Methods of incorporating risk factors into the design...

Methods for integrating risk factors into the design of discounting the expected benefits

Three variants of including risk in the formula of discounting of benefits can be recognized as correct. The two most popular methods are shown in Fig. 12.4.

Two variants of risk reflection in the formula for discounting future benefits

Fig. 12.4. Two options for reflecting risk in the discount formula for future benefits

In academic literature and in practice, advantage is given to method 1 - through adjusting the discount rate. Traditionally, systematic risks of the asset are revealed and the risk premium (risk premium) is justified.

The second risk-reflecting method is the risk-free equivalent method (or the risk-neutral cash flow equivalent to the guaranteed cash flow -

The method of risk-free equivalent assumes the existence of such cash flow streams, which will be, on the one hand, risk-free (that is, they are received by the investor with a 100% probability), and on the other - equivalent to the risky flows predicted for the investment object .

The third method is combined, when systematic risks are included in the discount rate in the form of a premium for systematic risks, and the remaining specific risks (unique, associated with this investment option) are built into cash flows, correcting them in a smaller direction.

Traditionally, the cash flow adjustment is realized using the indifference curve of the investor's utility:

where - the expected cash flow in the year t; - the value of the cash flow that the investor agrees to receive guaranteed in each year t instead of non-guaranteed cash flows from the investment asset; α - coefficient of equivalence, reflecting the attitude to the risk of the entity making the investment decision.

The more the investor does not accept the risk, the closer to zero the alpha value. Practical application of the method can be implemented for a series of projects of the company, among which are already adopted and implemented. If the cost of capital and the risk-free yield k f are known, then the analyst can estimate the equivalence coefficient.

Example 1

Consider a one-year medium-risk project with the expected net cash flow X = 5 million rubles. The required profitability of shareholders, taking into account the average risk is, for example, 15%, and the risk-free yield is 10%. The company uses only its own capital. The current estimate of the future cash flow is calculated using the formula

With this calculation, non-guaranteed cash flow appears. We are interested in what value of the equivalence coefficient this current estimate will be equal to the guaranteed value:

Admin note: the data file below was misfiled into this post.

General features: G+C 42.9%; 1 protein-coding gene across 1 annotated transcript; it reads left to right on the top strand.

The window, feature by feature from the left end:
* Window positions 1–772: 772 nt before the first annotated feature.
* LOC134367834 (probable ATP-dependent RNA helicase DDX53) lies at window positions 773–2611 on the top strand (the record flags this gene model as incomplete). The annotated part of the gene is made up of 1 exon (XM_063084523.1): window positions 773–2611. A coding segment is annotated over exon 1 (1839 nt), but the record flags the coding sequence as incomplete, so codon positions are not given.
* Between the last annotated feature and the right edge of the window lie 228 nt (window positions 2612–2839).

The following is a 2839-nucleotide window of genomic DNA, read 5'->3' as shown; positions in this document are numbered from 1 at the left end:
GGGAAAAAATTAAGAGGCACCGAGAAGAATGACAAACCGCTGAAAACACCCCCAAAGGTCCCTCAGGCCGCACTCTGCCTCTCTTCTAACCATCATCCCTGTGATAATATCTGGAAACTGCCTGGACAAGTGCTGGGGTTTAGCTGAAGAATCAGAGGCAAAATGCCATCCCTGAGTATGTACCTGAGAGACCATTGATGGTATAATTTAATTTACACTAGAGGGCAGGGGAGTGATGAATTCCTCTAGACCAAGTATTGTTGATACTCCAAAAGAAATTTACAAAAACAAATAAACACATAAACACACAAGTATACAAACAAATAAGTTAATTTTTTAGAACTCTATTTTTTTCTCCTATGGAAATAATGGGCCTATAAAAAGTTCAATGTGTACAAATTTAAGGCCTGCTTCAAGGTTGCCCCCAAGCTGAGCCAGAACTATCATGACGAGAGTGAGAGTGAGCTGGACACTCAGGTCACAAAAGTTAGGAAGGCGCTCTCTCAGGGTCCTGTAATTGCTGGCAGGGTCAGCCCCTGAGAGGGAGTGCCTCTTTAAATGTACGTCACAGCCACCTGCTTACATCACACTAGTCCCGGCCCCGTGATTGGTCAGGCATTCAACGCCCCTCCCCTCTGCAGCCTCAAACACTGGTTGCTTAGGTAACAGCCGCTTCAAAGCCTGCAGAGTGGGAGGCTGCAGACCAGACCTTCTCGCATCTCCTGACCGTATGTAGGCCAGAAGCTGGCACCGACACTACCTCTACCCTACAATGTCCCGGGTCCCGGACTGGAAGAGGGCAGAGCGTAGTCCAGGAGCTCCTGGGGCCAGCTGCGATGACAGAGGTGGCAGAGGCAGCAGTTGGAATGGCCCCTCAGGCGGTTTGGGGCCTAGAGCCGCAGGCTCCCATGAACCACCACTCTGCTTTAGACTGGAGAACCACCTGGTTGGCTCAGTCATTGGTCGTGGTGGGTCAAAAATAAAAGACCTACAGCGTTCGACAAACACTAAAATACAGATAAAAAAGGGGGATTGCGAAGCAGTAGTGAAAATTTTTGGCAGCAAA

With we get a = 0.957. From the point of view of the owner of the capital, there is no difference in obtaining a non-guaranteed net cash flow for the project in the amount of 5 million rubles. or guaranteed in the amount of 4.785 million (5 ∙ 0.957).

Example 2

Consider the correspondence between the adjustments for the risk of the structure in cash flows and in the discount rate (Table 12.1)

Table 12.1

Comparison of the two risk reflection methods


Projected cash flow for the project

Estimated Guaranteed Equivalent Flow ( CECF)






4 ∙ (1.07/1.13) = 3.79



5 • (1.07/1.13) 2 = 4.48



5 • (1.07/1.13) 3 = 4.23

NPV (13%) = 0.92

PV (7%) = 0.92 (including rounding)

The risk-free return is 1%, the risk-adjusted rate of return is 13%. Methods give equivalent project estimates

Another option for implementing the risk-free equivalent method is using the CAPM model (the CAPM model is described in more detail in Section IV of the textbook). The method of risk-free equivalent with CAPM assumes a portfolio view of the asset's risk (through the introduction of flux correlation estimates but an investment project with market yield). The basic formulas of the method for the simplest situation of perpetual benefits of investment, obtained as an annuity, are given below. The return on investment (as the ratio of the annual cash flow to the capital according to the market valuation) is equated to the formula CAPM (in more detail the formula CAPM and the assumptions of the model are considered in Section IV of the textbook)

model CAPM where i is the company.

Hence , i.e. the expected return on investment depends on the covariance of the asset's cash flows and market return; - annual flows for the investment decision; - invested capital.

In the risk-free equivalent method, you should distinguish between the beta-ratio of return () and the beta-flow coefficient (beta cash flow), which shows the sensitivity of the capital received from investing cash flows to market changes (shifts in market returns):

- beta coefficient of cash flow.

Since the covariance between cash flow and market yield is measured in monetary units, the beta coefficient shows how the return of a money amount b to the market portfolio will compensate for the systematic risk - this is the investment fee in the market ().

There is a parity of two methods of applying CAPM in the cash flow and in the discount rate:

For an investment project with an estimated value of the beta yield taking into account investment costs in the amount of , which form the invested capital, the risk premium will be

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